Eat Subway Save Chuck!

27 04 2010

This is a follow-up to this post, and I have to say that I am incredibly grateful for a post idea; I’ve been running on fumes lately.  Way to be, Meg (not Meg Whitman).

When Chuck started the Eat Subway, Save Chuck campaign and shilling for the chain in their episodes, I thought it was a little hokey and a little too selling out.  However, Chuck did a great job of acknowledging their reliance on Subway which made me appreciate their honesty much more than the subtleties of shows with absurd amounts of product placement (I’m looking at you, Gilmore Girls*).  Chuck’s 2nd and 3rd seasons were also reminiscent of Arrested Development’s overt plea to viewers to get more people to watch the show with the “Save our Bluths” campaign and the Burger King sponsorship.

Sadly, the executives at Fox couldn’t remove their craniums from their sphincters in order to renew the series.  Instead they brought us these gems.

In the battle between product placement and overt sponsorship, I am going to have to go with sponsorship.   It just seems more honest and forthright, and then people will buy your product because they believe in the cause not because it’s what Lorelai would do.

And Subway, I would buy a footlong because of Chuck and not because of your catchy jingle.

*I can’t find an article with all of the examples I can think of so here is my list:  Rice Krispies, Pop-Tarts, Motorola Side Kick, Jeep, Paul Newman, Zima, Jose Cuervo, Toyota Prius – really now?  It was ridiculous, and I love your show.

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The Census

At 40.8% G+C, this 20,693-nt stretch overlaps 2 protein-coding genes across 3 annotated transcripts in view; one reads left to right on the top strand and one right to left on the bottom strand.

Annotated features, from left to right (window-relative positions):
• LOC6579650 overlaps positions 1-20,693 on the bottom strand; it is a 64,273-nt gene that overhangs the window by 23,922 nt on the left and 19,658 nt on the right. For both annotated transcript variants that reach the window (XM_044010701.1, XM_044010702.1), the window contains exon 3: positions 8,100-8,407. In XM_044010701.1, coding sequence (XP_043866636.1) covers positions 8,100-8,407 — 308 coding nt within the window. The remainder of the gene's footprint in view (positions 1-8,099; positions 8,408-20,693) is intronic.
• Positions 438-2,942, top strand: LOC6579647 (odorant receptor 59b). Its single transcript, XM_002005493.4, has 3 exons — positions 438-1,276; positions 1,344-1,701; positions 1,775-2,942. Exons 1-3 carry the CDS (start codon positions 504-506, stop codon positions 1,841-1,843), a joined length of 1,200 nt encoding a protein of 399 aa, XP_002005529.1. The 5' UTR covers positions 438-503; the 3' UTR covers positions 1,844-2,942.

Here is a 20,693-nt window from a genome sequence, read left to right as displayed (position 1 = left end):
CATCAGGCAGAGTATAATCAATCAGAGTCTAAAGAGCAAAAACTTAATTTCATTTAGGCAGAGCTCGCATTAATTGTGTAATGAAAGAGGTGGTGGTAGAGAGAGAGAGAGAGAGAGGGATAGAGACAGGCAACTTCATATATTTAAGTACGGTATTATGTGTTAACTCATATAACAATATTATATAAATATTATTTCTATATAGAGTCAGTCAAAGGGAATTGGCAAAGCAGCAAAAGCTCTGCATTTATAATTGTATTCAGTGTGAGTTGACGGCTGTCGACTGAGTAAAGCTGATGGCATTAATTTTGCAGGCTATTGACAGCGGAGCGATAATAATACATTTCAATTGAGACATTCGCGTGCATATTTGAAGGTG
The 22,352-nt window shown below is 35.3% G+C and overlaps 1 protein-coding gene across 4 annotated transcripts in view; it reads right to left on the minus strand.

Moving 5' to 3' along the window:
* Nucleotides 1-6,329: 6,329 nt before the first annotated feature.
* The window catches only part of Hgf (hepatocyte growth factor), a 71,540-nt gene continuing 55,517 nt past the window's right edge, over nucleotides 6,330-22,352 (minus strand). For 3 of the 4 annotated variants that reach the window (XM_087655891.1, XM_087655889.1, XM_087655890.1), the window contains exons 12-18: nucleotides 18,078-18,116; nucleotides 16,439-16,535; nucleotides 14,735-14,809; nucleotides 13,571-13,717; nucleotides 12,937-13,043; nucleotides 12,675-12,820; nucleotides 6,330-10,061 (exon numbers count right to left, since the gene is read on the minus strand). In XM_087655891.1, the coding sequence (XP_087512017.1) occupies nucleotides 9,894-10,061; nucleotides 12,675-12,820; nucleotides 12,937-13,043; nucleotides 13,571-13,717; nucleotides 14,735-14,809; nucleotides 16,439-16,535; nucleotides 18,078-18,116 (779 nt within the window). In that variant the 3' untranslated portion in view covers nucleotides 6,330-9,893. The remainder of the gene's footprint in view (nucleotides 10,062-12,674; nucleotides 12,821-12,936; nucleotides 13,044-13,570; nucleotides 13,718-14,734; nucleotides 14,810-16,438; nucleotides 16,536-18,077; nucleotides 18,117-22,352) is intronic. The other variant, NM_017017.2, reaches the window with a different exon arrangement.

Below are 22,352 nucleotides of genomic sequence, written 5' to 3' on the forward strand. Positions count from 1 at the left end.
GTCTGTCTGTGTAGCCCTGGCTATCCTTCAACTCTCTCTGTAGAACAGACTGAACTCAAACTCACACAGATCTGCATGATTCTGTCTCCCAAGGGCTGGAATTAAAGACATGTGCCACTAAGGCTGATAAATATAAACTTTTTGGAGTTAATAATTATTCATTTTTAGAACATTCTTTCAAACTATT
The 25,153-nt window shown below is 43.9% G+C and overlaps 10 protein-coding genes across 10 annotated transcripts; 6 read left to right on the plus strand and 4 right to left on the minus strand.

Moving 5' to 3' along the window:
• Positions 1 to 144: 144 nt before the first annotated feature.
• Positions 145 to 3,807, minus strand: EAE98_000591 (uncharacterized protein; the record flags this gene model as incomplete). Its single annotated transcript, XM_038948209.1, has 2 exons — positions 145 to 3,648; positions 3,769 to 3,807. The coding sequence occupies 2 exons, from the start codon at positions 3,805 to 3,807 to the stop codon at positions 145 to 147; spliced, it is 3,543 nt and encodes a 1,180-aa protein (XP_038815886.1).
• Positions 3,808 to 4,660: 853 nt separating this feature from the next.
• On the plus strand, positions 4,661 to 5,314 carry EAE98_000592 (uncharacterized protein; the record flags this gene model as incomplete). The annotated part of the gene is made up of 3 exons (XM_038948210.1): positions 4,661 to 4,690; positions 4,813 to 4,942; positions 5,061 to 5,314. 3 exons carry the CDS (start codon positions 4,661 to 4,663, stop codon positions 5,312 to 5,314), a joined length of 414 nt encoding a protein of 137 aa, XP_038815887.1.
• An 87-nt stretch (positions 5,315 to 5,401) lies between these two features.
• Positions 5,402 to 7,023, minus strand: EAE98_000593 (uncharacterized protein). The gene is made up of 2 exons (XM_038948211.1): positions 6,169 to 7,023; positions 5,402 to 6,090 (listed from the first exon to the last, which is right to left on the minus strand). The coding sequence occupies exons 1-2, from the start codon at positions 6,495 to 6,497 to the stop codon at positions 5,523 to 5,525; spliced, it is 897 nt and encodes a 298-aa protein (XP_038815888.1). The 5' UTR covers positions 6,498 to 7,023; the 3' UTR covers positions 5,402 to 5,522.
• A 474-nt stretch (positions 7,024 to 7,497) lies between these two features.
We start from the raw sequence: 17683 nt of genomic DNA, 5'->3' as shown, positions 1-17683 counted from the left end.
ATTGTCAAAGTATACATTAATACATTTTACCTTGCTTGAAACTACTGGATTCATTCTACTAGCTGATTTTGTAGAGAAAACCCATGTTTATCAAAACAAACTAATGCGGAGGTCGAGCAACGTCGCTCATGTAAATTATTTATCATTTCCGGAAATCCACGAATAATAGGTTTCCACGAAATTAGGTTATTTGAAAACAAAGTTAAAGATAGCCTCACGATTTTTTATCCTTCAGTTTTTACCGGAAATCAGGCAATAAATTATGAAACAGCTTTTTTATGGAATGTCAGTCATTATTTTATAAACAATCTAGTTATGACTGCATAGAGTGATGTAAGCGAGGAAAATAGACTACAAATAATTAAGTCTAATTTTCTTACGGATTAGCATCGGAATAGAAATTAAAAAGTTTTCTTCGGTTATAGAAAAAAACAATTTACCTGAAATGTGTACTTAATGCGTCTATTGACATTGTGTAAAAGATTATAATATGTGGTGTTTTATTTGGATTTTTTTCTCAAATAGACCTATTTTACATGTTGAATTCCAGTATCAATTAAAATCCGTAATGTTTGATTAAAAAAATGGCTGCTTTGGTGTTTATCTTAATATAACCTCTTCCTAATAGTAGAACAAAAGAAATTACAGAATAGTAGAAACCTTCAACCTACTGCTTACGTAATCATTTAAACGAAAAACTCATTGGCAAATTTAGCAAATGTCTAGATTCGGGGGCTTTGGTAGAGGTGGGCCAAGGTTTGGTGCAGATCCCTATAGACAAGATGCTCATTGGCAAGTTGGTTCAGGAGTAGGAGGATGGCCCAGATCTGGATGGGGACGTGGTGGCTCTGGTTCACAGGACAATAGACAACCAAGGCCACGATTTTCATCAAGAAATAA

10 03 2010

I’m certain that almost everyone has now seen the 2010 Census commercials, so lovingly provided by our U.S. government to be sure that every resident, legal or illegal, will know to fill out their 10 question census form.   They hired Christopher Guest to direct them, so they are moderately amusing and along the same lines as his films.  But did they really need to spend $2.5million to show it during the super bowl?  Why not just have Obama or the TOTUS twitter about it?

Let’s call this what it is, misappropriation of tax payer funds.  If this had been the CEO of Merrill Lynch, Congress would be up in arms, and the shareholders would have staged a coup by now.

The reasoning behind these ads is that the government needs to have an accurate count of who lives where, how many school aged children there are, and what race you are so they can be sure to give money to the districts that need it.

Here’s an idea:  instead of spending however much it takes to mail out 120 million letters to everyone in the US twice (let’s not forget the incredibly necessary reminder letter that came this week to remind us about the census coming next week…) plus the $2.5 million ad space for the super bowl, plus the cost of making the commercial, plus the additional ad space for additional commercial airtime, plus the Google ad I just saw…  Anyone figure out the cost yet?  Me either, but it is far more than I think we should be spending at the current level of economic stability we’ve reached (You know you suck when your debt belongs to China… yeah, that will end well…).

I guess my point in all of this is this is a perfect example of ridiculously out of control government spending, so I seriously doubt that my 10 answers to the census survey are going to help congress make wiser decisions in spending.   Outlandishly inappropriate marketing.